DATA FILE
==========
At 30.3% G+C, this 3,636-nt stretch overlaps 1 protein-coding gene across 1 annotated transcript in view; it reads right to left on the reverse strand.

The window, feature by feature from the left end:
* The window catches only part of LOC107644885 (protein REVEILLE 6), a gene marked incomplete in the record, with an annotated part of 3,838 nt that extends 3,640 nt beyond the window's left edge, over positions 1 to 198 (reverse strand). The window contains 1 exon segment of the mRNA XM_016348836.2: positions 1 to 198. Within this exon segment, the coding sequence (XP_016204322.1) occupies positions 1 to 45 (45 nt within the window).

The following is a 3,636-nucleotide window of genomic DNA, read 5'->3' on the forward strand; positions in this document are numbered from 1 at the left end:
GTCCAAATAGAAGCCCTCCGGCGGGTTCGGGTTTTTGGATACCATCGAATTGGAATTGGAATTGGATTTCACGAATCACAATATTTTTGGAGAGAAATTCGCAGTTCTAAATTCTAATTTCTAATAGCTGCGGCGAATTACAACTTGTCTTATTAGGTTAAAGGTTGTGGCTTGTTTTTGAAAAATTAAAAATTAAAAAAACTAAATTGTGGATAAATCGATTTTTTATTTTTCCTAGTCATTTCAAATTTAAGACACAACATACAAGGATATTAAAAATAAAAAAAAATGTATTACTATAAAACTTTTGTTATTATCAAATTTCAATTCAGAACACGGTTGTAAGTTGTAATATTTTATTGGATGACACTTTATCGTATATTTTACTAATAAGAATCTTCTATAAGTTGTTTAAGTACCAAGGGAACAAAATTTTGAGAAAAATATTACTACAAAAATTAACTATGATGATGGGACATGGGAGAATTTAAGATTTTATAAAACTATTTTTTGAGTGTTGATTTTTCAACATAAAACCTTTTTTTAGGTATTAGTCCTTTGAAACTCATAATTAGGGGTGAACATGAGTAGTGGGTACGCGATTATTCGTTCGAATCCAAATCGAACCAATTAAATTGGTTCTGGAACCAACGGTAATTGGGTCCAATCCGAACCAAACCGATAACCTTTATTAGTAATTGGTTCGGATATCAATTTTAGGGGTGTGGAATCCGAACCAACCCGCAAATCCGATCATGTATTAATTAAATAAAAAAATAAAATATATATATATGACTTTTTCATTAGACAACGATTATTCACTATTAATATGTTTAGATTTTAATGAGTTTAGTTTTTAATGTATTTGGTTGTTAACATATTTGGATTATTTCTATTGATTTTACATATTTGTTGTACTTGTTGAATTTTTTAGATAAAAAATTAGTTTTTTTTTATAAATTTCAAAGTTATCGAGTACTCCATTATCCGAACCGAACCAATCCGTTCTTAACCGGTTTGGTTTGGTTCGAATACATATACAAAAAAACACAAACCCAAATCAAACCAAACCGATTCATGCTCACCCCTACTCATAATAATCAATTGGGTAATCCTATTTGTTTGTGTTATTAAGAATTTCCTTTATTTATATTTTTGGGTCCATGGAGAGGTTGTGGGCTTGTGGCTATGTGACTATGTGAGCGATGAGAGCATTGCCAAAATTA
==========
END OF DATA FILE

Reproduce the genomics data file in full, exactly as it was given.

At 30.3% G+C, this 3,636-nt stretch overlaps 1 protein-coding gene across 1 annotated transcript in view; it reads right to left on the reverse strand.

The window, feature by feature from the left end:
* The window catches only part of LOC107644885 (protein REVEILLE 6), a gene marked incomplete in the record, with an annotated part of 3,838 nt that extends 3,640 nt beyond the window's left edge, over positions 1 to 198 (reverse strand). The window contains 1 exon segment of the mRNA XM_016348836.2: positions 1 to 198. Within this exon segment, the coding sequence (XP_016204322.1) occupies positions 1 to 45 (45 nt within the window).

The following is a 3,636-nucleotide window of genomic DNA, read 5'->3' on the forward strand; positions in this document are numbered from 1 at the left end:
GTCCAAATAGAAGCCCTCCGGCGGGTTCGGGTTTTTGGATACCATCGAATTGGAATTGGAATTGGATTTCACGAATCACAATATTTTTGGAGAGAAATTCGCAGTTCTAAATTCTAATTTCTAATAGCTGCGGCGAATTACAACTTGTCTTATTAGGTTAAAGGTTGTGGCTTGTTTTTGAAAAATTAAAAATTAAAAAAACTAAATTGTGGATAAATCGATTTTTTATTTTTCCTAGTCATTTCAAATTTAAGACACAACATACAAGGATATTAAAAATAAAAAAAAATGTATTACTATAAAACTTTTGTTATTATCAAATTTCAATTCAGAACACGGTTGTAAGTTGTAATATTTTATTGGATGACACTTTATCGTATATTTTACTAATAAGAATCTTCTATAAGTTGTTTAAGTACCAAGGGAACAAAATTTTGAGAAAAATATTACTACAAAAATTAACTATGATGATGGGACATGGGAGAATTTAAGATTTTATAAAACTATTTTTTGAGTGTTGATTTTTCAACATAAAACCTTTTTTTAGGTATTAGTCCTTTGAAACTCATAATTAGGGGTGAACATGAGTAGTGGGTACGCGATTATTCGTTCGAATCCAAATCGAACCAATTAAATTGGTTCTGGAACCAACGGTAATTGGGTCCAATCCGAACCAAACCGATAACCTTTATTAGTAATTGGTTCGGATATCAATTTTAGGGGTGTGGAATCCGAACCAACCCGCAAATCCGATCATGTATTAATTAAATAAAAAAATAAAATATATATATATGACTTTTTCATTAGACAACGATTATTCACTATTAATATGTTTAGATTTTAATGAGTTTAGTTTTTAATGTATTTGGTTGTTAACATATTTGGATTATTTCTATTGATTTTACATATTTGTTGTACTTGTTGAATTTTTTAGATAAAAAATTAGTTTTTTTTTATAAATTTCAAAGTTATCGAGTACTCCATTATCCGAACCGAACCAATCCGTTCTTAACCGGTTTGGTTTGGTTCGAATACATATACAAAAAAACACAAACCCAAATCAAACCAAACCGATTCATGCTCACCCCTACTCATAATAATCAATTGGGTAATCCTATTTGTTTGTGTTATTAAGAATTTCCTTTATTTATATTTTTGGGTCCATGGAGAGGTTGTGGGCTTGTGGCTATGTGACTATGTGAGCGATGAGAGCATTGCCAAAATTA